For instance, he is only joyful when Old Nick brings him a birthday present; he cannot recognize Ma’s fear of what the sadist will expect in return from her for such a gift.
Neither Ma nor Jack can simply begin their new life away from Old Nick: they are both emotionally scarred and physically damaged from their time in captivity.
Ma must undergo intense dental surgery, and Jack must wear all sorts of protective clothing before he can even go outside.
having kids; the locked room is a metaphor for the claustrophobic, tender bond of parenthood.
I borrowed observations, jokes, kid grammar and whole dialogues from our son Finn, who was five while I was writing it. the Fritzl family’s escape from their dungeon in Austria – though I doubt I’ll ever use contemporary headlines as a launching point again, since I didn’t like being even occasionally accused of ‘exploitation’ or tagged ‘Fritzl writer’.
Jack has grown up and learned to communicate with only one other person in close, captive quarters; therefore, he is almost entirely unable to communicate properly in the outside world, which has many different social rules that he has never experienced.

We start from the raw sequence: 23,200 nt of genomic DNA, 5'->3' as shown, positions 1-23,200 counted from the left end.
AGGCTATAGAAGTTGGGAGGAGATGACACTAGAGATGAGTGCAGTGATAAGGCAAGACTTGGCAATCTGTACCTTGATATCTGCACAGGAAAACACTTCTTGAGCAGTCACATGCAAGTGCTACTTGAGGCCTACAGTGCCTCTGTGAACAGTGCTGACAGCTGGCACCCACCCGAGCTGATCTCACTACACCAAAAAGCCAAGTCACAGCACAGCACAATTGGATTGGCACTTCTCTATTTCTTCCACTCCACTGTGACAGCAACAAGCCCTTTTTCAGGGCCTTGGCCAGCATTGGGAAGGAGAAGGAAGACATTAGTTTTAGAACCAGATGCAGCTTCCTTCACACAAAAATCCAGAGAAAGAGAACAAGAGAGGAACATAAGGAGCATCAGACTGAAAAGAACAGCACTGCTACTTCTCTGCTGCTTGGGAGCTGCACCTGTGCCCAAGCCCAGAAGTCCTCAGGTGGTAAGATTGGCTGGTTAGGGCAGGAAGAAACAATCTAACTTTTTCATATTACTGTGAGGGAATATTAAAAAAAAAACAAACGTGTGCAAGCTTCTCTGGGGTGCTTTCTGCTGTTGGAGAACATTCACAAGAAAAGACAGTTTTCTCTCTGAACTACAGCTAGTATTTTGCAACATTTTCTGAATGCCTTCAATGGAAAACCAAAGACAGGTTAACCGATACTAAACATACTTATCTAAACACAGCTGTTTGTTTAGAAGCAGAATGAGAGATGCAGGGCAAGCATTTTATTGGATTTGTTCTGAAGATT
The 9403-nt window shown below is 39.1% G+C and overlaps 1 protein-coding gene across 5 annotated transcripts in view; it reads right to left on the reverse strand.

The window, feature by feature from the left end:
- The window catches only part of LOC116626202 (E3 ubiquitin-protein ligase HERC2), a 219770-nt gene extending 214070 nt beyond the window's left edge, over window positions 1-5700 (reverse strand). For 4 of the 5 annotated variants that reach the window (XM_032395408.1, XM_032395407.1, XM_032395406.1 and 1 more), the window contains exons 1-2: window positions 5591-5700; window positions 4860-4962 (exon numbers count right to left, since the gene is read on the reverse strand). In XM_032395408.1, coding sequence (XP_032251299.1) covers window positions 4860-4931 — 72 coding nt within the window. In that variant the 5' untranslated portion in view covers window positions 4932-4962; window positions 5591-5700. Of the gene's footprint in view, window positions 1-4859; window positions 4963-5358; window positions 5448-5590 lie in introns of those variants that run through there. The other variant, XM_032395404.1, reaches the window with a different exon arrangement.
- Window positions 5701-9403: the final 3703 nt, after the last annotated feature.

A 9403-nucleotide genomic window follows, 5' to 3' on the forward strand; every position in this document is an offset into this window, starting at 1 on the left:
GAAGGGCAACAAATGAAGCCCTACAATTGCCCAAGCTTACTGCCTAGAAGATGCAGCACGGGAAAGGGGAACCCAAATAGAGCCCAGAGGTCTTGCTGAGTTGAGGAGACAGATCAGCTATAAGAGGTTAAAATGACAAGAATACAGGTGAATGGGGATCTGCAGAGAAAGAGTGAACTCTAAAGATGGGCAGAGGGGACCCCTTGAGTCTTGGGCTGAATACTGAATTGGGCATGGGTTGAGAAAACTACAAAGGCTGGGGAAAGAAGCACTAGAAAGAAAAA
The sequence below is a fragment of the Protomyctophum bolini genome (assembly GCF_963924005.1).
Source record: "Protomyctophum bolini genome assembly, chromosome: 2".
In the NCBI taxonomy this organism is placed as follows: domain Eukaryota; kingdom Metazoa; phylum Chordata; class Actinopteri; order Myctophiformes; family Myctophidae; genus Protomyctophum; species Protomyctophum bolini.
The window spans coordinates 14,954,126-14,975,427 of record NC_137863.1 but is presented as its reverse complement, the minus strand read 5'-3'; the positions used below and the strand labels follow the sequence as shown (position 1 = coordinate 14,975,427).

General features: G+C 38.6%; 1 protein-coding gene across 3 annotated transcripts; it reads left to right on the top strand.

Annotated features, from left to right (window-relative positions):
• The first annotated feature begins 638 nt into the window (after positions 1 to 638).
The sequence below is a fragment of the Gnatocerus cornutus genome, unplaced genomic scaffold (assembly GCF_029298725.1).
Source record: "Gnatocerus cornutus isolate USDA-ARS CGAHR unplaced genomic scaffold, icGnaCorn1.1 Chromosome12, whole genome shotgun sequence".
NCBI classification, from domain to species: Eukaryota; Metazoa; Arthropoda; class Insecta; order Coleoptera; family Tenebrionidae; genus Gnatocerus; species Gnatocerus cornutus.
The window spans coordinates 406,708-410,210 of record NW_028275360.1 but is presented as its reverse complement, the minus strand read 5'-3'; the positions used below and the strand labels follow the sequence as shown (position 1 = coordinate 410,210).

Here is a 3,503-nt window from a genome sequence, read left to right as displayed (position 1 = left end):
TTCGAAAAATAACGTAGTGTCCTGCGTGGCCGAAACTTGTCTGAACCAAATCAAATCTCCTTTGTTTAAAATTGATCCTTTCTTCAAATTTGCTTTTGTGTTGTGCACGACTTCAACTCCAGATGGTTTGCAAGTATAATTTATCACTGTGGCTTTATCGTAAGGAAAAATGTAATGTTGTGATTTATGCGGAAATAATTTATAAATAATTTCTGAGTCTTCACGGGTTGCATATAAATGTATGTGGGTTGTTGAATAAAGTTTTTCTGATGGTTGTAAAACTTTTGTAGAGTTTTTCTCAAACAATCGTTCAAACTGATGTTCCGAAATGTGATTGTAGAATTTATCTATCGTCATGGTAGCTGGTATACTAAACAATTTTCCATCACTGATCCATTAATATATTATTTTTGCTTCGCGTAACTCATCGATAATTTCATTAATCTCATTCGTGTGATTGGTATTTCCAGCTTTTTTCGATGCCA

The most obvious example is Jack’s interactions with the TV: in Room, he believes that he knows what is real and what is make-believe.
Yet, it is hard for Jack not to see these people as strangers, no more closely related to him than Doctor Clay or Noreen.
He views only Ma as his true family, as underscored at the end of the novel when Jack and Ma move back in together.
When Ma escapes and is reunited with her family, she learns that her mother never gave up hope that she was alive.
Yet, there are also instances of love failing or being insufficient; for example, Ma’s father cannot accept Jack as a member of his family because he was the product of rape.